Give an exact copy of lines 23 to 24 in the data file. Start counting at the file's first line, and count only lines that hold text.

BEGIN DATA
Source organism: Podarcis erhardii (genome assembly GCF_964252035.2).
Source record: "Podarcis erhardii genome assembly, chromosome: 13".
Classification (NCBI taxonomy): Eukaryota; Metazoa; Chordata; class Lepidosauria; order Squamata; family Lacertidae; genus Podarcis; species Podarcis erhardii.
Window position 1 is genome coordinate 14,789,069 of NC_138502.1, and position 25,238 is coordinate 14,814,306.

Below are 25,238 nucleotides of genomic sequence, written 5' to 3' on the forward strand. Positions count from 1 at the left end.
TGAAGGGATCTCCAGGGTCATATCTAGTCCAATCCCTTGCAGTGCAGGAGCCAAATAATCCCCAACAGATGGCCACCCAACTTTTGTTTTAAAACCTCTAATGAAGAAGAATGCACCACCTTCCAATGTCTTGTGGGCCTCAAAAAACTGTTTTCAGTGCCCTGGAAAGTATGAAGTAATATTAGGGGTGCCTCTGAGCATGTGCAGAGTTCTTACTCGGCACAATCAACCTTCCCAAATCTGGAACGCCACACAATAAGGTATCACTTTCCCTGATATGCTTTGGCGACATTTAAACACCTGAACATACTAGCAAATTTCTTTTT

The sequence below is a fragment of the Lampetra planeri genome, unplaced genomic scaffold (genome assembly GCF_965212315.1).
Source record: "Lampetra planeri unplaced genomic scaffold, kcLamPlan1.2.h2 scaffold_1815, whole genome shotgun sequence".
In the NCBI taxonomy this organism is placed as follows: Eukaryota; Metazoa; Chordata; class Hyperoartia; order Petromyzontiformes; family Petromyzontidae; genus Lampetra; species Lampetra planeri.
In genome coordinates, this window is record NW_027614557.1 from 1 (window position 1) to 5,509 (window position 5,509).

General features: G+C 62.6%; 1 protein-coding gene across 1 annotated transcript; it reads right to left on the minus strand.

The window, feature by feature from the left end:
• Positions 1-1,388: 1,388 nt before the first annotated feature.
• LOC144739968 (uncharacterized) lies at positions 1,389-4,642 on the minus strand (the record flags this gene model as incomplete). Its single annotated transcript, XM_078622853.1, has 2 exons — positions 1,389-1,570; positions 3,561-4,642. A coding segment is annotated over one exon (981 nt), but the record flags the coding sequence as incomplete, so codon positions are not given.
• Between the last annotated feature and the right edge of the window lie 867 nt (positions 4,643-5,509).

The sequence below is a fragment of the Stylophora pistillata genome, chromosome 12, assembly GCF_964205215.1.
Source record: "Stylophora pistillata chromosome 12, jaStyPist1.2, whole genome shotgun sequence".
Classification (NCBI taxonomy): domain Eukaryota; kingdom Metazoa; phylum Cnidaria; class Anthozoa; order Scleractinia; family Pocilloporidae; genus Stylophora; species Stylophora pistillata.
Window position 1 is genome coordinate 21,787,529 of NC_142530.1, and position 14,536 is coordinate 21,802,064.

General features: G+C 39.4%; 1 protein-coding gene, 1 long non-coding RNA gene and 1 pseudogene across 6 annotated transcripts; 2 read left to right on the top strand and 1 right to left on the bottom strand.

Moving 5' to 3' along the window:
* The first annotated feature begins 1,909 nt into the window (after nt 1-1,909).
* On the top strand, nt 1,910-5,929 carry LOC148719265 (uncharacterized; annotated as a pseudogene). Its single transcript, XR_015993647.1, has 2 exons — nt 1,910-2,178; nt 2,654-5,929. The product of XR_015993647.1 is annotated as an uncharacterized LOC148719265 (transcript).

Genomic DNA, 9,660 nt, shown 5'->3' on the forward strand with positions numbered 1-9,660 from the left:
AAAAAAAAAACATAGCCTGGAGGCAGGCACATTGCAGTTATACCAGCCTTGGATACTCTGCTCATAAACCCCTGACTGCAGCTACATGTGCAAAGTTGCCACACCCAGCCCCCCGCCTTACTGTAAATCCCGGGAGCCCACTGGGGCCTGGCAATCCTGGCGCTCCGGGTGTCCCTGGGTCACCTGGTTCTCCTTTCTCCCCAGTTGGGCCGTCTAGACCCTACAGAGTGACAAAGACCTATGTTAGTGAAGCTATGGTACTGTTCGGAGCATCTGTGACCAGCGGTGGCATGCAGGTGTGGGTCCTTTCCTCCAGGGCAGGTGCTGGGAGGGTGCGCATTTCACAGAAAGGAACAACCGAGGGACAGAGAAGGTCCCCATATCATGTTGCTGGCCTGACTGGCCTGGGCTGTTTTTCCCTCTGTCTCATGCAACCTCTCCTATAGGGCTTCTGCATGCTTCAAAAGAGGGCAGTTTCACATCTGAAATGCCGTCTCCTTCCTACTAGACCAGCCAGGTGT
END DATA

* On the top strand, nt 1,910-5,929 carry LOC148719265 (uncharacterized; annotated as a pseudogene). Its single transcript, XR_015993647.1, has 2 exons — nt 1,910-2,178; nt 2,654-5,929. The product of XR_015993647.1 is annotated as an uncharacterized LOC148719265 (transcript).

Genomic DNA, 9,660 nt, shown 5'->3' on the forward strand with positions numbered 1-9,660 from the left: